- In the 1970s Doctor Who serial The Brain of Morbius, Solon, an authority on micro-surgical techniques, transplants Morbius's brain into an artificial translucent brain cylinder casing. Additionally, in the modern Doctor Who series (2005–present), the recurring antagonists known as the Cybermen are presented as human brains (in one instance, an entire human head) encased in mechanical exoskeletons, connected by an artificial nervous system; this is ostensibly done as an "upgrade" from the comparatively fragile human body to a far more durable and longer-lasting shell. Another group of modern Who foes, the Toclafane, were revealed to be human heads encased in flying, weaponized spheres, the final forms of humans from the far future who turned to desperate measures in order to survive the conditions of the impending heat death of the universe.
- In the Legends of Dune prequel trilogy to the novel Dune, Cymeks are disembodied brains that wear robotic bodies.
- The mad scientist in the French movie The City of Lost Children has a "brain in a vat" for a companion.
- In Robocop 2, the brain, eyes, and much of the nervous system of the Detroit drug lord Cain is harvested by OCP officials to use in their plans for an upgraded "Robocop 2" cyborg. These systems are stored in a vat shortly after the surgery, where the disembodied Cain can still see the remains of his former body being discarded before being placed into the fitted robotic skeleton.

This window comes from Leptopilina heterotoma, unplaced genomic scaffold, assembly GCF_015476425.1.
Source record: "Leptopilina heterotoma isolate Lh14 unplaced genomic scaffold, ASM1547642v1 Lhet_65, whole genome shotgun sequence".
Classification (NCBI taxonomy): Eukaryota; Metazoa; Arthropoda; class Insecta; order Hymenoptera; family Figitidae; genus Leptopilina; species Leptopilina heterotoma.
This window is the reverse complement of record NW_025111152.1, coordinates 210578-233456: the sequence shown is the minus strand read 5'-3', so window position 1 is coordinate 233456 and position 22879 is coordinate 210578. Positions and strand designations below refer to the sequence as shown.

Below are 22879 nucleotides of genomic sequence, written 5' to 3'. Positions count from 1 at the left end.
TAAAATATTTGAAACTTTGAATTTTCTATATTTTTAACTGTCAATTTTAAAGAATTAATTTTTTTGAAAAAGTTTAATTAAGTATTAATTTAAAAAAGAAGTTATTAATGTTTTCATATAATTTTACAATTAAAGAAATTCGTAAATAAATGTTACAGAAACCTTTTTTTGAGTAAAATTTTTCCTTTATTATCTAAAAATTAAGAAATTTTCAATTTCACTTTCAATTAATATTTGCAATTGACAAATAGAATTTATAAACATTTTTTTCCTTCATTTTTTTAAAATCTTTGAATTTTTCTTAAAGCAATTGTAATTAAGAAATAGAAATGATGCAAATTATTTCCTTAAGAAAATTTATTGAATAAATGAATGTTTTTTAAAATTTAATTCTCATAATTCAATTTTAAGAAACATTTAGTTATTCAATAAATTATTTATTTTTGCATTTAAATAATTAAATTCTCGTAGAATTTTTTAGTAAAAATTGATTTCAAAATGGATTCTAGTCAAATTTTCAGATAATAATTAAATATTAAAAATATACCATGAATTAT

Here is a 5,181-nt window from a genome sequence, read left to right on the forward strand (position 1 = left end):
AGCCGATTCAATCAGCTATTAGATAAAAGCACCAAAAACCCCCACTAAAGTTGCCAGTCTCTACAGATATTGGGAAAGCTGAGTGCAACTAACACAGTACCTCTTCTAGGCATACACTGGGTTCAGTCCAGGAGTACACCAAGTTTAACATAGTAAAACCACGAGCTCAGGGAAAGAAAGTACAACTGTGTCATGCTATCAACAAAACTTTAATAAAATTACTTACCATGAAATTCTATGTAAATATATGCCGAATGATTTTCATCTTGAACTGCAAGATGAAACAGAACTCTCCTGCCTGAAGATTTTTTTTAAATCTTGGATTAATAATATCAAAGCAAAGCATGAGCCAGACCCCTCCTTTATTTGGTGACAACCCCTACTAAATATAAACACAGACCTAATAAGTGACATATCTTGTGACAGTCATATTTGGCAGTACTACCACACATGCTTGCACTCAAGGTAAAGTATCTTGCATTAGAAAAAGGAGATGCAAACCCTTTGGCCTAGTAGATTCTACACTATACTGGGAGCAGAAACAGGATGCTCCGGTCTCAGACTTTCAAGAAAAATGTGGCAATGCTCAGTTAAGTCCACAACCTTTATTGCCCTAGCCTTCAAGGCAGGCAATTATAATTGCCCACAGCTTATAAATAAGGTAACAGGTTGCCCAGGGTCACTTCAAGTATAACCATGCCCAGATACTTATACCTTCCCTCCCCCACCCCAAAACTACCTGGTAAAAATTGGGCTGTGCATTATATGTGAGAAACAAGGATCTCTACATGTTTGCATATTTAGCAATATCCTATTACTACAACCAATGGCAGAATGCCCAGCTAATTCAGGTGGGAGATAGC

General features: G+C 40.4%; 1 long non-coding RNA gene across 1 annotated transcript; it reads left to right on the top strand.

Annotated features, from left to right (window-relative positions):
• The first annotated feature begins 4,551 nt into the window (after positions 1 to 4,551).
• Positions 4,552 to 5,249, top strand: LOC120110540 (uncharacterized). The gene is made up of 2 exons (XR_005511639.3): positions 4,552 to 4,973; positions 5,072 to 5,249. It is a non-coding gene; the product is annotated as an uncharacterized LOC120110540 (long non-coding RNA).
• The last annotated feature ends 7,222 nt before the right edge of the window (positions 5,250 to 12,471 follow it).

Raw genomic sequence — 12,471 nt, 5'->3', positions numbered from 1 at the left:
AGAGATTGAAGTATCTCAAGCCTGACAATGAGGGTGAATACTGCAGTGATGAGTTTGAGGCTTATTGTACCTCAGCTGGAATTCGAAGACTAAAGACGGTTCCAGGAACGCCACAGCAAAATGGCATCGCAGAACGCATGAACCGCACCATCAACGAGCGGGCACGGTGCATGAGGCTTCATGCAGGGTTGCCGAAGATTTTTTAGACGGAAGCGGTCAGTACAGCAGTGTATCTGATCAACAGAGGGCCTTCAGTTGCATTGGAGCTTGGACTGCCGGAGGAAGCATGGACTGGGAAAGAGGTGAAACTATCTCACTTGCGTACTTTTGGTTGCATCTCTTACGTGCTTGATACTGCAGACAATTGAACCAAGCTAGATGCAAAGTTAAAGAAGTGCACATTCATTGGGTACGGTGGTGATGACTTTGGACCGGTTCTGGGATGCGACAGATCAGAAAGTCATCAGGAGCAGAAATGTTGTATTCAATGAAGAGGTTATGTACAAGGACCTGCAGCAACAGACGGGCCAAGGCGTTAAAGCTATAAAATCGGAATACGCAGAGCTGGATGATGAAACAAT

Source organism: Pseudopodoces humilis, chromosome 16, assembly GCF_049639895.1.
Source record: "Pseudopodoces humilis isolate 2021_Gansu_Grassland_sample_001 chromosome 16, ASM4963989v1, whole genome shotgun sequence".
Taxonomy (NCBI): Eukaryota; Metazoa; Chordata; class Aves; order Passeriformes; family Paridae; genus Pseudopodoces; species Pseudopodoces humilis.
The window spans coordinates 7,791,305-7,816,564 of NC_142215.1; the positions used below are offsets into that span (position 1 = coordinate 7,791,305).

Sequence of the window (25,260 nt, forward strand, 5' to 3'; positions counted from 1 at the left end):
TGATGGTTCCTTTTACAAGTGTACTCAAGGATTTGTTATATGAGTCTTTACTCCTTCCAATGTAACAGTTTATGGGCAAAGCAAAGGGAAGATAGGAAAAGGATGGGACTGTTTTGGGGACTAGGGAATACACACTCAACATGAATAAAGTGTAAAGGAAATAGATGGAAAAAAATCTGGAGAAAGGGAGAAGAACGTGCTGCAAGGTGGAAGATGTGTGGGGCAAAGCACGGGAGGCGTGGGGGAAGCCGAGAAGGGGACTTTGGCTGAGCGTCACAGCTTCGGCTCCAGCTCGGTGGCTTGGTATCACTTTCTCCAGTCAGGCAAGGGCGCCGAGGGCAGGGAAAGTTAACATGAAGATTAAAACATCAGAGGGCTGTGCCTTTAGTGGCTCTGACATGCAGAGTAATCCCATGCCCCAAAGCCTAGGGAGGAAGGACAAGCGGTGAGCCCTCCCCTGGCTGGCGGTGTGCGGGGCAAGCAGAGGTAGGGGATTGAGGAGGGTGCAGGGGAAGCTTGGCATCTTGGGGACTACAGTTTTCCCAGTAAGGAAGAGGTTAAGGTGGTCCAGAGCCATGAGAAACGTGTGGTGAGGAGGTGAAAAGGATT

- The B'omarr Monks, of the Star Wars Universe, would surgically remove their brains from their bodies and continue their existence as a brain in a jar. They believe that cutting themselves off from civilization and all corporeal distractions leads to enlightenment. These monks are easily identified in Return of the Jedi as the spider like creature that walks past C-3PO as he enters Jabba’s Palace.
- Observer from Mystery Science Theater 3000 carries his brain in a Petri dish.
- In the animated series Futurama, numerous technological advances have been made by the 31st century. The ability to keep heads alive in jars was invented by Ron Popeil (who has a guest cameo in "A Big Piece of Garbage") and also apparently Dick Clark of Dick Clark’s New Year’s Rockin’ Eve fame still doing the countdown in the year 2999, has resulted in many political figures and celebrities being active; this became the writers' excuse to feature and poke fun at celebrities in the show.